Security and identity

From the perspective of businesses and education institutions, the User Enrollment story was significant and stood out among last week’s announcements. To power that story, Managed Apple IDs allow to have two Apple IDs operating on one device. Within the context of the User Enrollment story, this is critical because it is another step Apple takes to build wide moats between personal and work data.

While a device is using a Managed Apple ID and enrolled via User Enrollment, work apps and information (like contacts) are kept completely distinct from personal apps and data. This protects the user’s privacy while using their personal device at work and makes it easy to remove work apps and data in the event that the device is unenrolled. Furthermore, Apple made it clear that managed account data is encrypted while present and destroyed — along with the crypto keys — upon unenrollment. This should put at ease any user considering bringing a personal device into the workplace.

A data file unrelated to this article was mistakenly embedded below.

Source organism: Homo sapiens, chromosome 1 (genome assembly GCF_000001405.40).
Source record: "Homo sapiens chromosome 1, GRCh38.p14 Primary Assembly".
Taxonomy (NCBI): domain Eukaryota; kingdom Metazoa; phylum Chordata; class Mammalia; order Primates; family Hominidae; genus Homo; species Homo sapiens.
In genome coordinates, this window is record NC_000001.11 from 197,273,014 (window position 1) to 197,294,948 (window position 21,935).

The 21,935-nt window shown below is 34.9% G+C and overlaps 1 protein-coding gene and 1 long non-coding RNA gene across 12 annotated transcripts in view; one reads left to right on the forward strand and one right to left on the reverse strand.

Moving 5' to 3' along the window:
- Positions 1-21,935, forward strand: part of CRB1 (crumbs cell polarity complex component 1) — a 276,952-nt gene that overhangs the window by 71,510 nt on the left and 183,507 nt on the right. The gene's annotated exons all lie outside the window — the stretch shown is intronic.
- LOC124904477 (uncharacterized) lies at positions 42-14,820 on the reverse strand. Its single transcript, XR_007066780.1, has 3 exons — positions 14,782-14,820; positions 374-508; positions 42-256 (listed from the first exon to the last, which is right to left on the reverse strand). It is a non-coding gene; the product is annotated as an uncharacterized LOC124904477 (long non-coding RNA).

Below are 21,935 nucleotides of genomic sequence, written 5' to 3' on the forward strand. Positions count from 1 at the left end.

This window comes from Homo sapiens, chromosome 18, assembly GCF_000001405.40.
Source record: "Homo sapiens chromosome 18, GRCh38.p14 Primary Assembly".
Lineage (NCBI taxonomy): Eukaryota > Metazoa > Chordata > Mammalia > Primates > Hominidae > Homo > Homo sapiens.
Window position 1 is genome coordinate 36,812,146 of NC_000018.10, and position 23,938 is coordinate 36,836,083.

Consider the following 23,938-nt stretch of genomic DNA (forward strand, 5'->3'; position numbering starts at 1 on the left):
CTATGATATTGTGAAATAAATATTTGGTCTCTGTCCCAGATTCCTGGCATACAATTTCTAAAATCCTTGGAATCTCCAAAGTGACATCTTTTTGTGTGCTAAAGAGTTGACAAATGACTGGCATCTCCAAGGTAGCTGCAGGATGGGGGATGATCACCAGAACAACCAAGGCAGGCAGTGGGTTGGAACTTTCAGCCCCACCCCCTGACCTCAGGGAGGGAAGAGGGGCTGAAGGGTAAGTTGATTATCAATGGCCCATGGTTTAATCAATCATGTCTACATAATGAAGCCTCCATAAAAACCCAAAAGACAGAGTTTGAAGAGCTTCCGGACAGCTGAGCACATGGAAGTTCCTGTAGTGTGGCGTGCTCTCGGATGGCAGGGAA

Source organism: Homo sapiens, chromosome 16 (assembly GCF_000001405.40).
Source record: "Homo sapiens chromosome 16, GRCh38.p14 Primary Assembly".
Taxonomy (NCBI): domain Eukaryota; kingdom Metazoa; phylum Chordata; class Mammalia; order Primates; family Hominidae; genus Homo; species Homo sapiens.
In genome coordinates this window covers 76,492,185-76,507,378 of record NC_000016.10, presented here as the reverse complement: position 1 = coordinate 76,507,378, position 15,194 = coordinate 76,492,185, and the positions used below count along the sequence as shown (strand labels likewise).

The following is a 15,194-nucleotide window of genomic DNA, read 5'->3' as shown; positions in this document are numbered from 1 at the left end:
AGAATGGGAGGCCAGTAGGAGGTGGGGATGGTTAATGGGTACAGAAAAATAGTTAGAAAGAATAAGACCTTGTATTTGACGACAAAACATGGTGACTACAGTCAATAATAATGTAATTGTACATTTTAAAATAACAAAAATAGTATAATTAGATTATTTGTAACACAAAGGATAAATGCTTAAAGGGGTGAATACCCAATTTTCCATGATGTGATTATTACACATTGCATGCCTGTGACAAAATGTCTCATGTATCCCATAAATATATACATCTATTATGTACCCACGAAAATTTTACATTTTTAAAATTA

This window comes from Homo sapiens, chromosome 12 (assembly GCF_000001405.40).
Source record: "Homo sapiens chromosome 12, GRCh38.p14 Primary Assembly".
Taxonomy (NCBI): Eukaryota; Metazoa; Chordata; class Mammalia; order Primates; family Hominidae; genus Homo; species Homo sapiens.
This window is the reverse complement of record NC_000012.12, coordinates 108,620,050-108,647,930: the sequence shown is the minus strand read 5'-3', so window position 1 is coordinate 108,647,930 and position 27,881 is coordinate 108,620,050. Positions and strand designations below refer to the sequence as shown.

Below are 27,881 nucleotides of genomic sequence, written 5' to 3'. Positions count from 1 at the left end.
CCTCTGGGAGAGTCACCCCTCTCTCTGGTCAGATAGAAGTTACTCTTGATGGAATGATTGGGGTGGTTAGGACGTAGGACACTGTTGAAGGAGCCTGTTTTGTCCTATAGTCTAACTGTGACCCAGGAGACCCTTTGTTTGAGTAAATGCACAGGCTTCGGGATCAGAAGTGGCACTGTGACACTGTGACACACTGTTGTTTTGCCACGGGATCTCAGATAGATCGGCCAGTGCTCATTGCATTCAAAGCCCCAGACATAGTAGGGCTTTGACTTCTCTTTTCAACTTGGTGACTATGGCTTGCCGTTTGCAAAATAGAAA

More Apple and Jamf news to come!

I have covered a few high-level topics here but this is just the beginning. As our product and engineering teams continue to crunch through the WWDC news, we’ll have much more technical information regarding new MDM functionality for macOS, iOS, iPadOS and tvOS in the near future.

This is far from a comprehensive list and there are definitely other bits of news that are worth reviewing, like education organizations gaining access to the Custom App Store! In the meantime, don’t hesitate to reach out to our team with any questions about managing the latest hardware and software from Apple today and this fall. Enjoy!